Defendant argues that the trial court erred in denying his motion to quash based upon the State's failure to bring the case to trial within two years of instituting proceedings. The State has two years from the institution of prosecution to commence trial for a non-capital felony. La. C. Cr. P. art. 578(A)(2); State v. Allen, 03-2815 (La. 4/23/04), 871 So.2d 1097. In the context of this case, "institution of prosecution" occurred upon the finding of an indictment pursuant to La. C. Cr. P. art. 934(7). State v. Harris, 29,574 (La.App. 2d Cir.5/7/97), 694 So.2d 626, citing State v. Butler, 302 So.2d 585 (La. 1974). A motion to quash is the proper procedural vehicle when a defendant alleges that the time limitation for the commencement of trial has expired. La. C. Cr. P. art. 532(7); State v. Harris, supra; State v. Rome, 93-1221 (La. 1/14/94), 630 So.2d 1284. When a defendant has brought an apparently meritorious motion to quash based upon prescription, the State bears a heavy burden to demonstrate that the time limitation period has been interrupted or that it has been suspended so that the time limitation has not yet expired. State v. Morris, 99-3235 (La. 2/18/00), 755 So.2d 205, citing State v. Joseph, 93-2734 (La. 6/3/94), 637 So.2d 1032; State v. Rome, supra; see also State v. Harris, supra.

The purpose of Article 578 is to enforce a defendant's right to a speedy trial and to prevent the oppression caused by suspending criminal prosecutions over citizens for indefinite periods of time. State v. McDonald, 30,854 (La.App. 2d Cir.8/19/98), 718 So.2d 542, citing State v. Rome, supra; State v. Barley, 29,482 (La.App. 2d Cir.6/18/97), 698 So.2d 36. When a defendant files a preliminary plea, however, the two-year time period established by La. C. Cr. P. art. 579 is suspended. La. C. Cr. P. art. 580; State v. Harris, supra; State v. Evans, 627 So.2d 664 (La.App. 2d Cir.1993). A preliminary plea is any pleading or motion filed by the defense that delays trial, which includes motions to quash, motions to suppress, applications for discovery, bills of particulars and motions for continuances. State v. Allen, supra, citing State v. Brooks, 02-0792 (La. 2/14/03), 838 So.2d 778; State v. Brooks, 505 So.2d 714 (La. 1987), cert denied, 484 U.S. 947, 108 S.Ct. 337, 98 L.Ed.2d 363 (1987); State v. Fabacher, 362 So.2d 555 (La. 1978); State v. Cranmer, 306 So.2d 698 (La. 1975); State v. Elfert, 247 La. 1047, 175 So.2d 826 (1965). The suspension lasts from the date the motion is filed Until the date the trial court rules on the motion and that relevant time period is not counted towards the two-year time limitation. State v. Harris, supra, citing State v. Cranmer, supra. After the trial court rules on the motion, the State has either the remainder of the time limitations or a minimum period of one year from the date of ruling in which to commence trial, whichever time is longer. La. C. Cr. P. art. 580; State v. Jackson, 40,376 (La.App. 2d Cir.12/14/05), 916 So.2d 1274, writ denied, 06-0442 (La. 9/22/06), 937 So.2d 376.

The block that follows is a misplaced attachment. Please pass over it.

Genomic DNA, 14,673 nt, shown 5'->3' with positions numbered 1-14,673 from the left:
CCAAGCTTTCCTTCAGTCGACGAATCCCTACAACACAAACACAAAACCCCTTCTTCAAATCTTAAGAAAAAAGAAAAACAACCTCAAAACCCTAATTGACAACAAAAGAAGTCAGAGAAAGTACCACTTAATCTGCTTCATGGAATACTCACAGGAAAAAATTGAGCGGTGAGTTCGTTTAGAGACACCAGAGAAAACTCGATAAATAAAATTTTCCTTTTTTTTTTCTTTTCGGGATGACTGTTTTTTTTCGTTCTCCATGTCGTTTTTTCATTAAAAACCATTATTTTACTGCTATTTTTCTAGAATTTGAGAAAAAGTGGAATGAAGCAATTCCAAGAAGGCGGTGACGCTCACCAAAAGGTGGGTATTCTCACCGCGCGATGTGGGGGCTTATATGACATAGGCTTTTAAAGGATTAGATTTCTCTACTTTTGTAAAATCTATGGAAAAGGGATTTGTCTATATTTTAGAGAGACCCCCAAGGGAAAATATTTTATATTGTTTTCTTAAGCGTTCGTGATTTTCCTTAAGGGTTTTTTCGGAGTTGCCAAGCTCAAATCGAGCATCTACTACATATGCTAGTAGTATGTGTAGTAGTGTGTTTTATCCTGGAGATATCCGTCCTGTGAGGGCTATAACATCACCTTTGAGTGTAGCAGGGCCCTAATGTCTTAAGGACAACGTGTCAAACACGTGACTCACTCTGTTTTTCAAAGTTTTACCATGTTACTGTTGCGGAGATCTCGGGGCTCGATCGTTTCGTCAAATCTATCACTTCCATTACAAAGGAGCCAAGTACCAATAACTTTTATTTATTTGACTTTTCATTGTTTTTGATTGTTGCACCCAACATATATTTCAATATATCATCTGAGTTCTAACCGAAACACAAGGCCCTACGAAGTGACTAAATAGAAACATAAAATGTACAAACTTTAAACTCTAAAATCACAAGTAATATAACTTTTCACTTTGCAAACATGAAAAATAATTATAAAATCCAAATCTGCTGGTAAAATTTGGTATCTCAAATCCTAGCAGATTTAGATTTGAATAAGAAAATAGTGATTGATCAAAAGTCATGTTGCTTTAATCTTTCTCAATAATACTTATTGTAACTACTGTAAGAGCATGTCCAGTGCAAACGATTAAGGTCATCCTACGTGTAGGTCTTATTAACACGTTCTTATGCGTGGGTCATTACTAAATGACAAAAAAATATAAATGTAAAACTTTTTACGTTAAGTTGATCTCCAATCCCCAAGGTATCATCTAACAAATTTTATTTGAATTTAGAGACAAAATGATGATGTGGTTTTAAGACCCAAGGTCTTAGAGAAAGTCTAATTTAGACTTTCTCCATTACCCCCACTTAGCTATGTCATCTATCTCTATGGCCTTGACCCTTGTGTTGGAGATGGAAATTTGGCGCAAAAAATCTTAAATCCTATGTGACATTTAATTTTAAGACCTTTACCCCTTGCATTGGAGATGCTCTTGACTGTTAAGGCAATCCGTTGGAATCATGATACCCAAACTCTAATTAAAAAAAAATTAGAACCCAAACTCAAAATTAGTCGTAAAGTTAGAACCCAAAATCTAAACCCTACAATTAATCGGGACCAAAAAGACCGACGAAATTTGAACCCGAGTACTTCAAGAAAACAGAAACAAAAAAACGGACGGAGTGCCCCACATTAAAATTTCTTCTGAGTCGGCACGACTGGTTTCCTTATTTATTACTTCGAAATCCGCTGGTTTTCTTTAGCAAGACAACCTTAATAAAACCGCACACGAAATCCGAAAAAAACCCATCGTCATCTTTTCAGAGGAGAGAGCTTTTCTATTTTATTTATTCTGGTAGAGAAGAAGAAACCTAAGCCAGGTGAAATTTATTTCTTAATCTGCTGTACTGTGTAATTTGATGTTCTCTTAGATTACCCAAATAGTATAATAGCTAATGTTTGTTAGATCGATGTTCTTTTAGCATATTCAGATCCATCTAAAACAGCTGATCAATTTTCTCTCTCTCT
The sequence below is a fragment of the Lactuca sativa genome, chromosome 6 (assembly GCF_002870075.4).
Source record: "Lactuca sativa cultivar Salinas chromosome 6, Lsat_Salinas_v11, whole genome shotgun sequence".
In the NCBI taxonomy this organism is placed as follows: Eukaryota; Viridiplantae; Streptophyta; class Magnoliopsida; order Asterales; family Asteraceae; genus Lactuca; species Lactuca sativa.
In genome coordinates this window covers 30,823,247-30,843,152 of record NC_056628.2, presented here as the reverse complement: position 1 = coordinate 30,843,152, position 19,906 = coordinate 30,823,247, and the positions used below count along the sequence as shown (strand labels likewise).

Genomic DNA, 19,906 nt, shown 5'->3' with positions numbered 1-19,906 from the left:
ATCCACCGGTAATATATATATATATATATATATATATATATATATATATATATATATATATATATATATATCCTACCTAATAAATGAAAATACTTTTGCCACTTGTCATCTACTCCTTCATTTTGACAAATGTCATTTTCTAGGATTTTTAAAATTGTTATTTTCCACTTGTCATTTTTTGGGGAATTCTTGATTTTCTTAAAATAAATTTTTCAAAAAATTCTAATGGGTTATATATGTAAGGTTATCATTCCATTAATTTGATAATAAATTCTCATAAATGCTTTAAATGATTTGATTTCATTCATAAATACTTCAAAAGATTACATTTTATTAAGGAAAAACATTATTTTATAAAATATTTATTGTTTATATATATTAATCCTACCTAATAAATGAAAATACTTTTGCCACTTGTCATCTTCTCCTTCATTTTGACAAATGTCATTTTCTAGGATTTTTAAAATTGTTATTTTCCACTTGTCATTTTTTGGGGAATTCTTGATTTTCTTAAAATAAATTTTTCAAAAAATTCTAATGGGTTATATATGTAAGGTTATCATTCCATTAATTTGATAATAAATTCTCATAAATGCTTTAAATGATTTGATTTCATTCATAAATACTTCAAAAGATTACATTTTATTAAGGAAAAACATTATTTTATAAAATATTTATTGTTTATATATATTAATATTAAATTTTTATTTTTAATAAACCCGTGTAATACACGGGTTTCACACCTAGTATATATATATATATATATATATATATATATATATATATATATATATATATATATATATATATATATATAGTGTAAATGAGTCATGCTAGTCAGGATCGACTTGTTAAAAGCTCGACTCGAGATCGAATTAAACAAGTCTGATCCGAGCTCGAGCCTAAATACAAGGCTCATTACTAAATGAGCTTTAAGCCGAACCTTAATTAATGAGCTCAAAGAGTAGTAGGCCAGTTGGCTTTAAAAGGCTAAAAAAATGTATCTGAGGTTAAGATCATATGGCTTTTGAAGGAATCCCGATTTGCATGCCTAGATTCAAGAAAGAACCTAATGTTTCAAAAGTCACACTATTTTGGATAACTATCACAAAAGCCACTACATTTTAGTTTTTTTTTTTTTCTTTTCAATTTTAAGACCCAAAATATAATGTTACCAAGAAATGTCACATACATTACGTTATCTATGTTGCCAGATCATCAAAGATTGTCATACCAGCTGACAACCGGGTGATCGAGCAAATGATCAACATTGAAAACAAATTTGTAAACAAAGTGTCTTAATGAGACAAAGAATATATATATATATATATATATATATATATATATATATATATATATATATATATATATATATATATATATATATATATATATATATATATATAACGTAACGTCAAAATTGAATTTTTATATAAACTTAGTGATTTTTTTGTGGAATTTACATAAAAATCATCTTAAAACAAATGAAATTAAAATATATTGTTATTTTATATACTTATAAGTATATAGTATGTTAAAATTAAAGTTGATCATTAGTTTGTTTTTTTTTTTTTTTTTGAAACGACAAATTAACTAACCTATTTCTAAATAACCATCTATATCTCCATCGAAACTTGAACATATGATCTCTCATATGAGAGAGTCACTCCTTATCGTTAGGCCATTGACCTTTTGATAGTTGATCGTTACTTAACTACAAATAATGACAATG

In the case sub judice, based on Defendant's August 25, 2003 indictment, the State had until August 24, 2005, to commence trial. Even so, the minutes indicate that Defendant filed a series of motions for continuance, the latest one being filed on February 28, 2005. As a preliminary pleading, the motion for continuance suspended the limitation period and the State had an additional year from the trial court's ruling on the motion to commence trial. Jury selection in the case began on October 25, 2005, which was well within the time limitation period. See La. C. Cr. P. art. 761. Accordingly, the trial court properly denied Defendant's motion to quash the indictment based upon prescription.

Defendant contends that his motions for continuance should not toll the prescription period because they were not in writing, as required by La. C. Cr. P. art. 707:

A motion for continuance shall be in writing and shall allege specifically the grounds upon which it is based and, when made by a defendant, must be verified by his affidavit or that of his counsel. It shall be filed at least seven days prior to the commencement of trial. Upon written motion at any time and after contradictory hearing, the court may grant a continuance, but only upon a showing that such motion is in the interest of justice.

The requirement that a motion for continuance be made in writing can be waived under extenuating circumstances. State v. Overton, 337 So.2d 1058 (La. 1976); State v. Owens, 30,903 (La.App. 2d Cir.9/25/98), 719 So.2d 610, writ denied, 98-2723 (La. 2/5/99), 737 So.2d 747; see also, State v. Washington, 407 So.2d 1138 (La. 1981). For this reason, the fifth and third circuits have held that an oral motion for continuance suspends the limitations period. State v. Watts, 99-57 (La.App. 5th Cir.5/19/99), 738 So.2d 628; State v. Fanguy, 94-143 (La.App. 3d Cir.10/5/94), 643 So.2d 860, writ denied, 94-2726 (La. 4/21/95), 653 So.2d 563; State v. Jones, 620 So.2d 341 (La.App. 5th Cir.1993). We agree.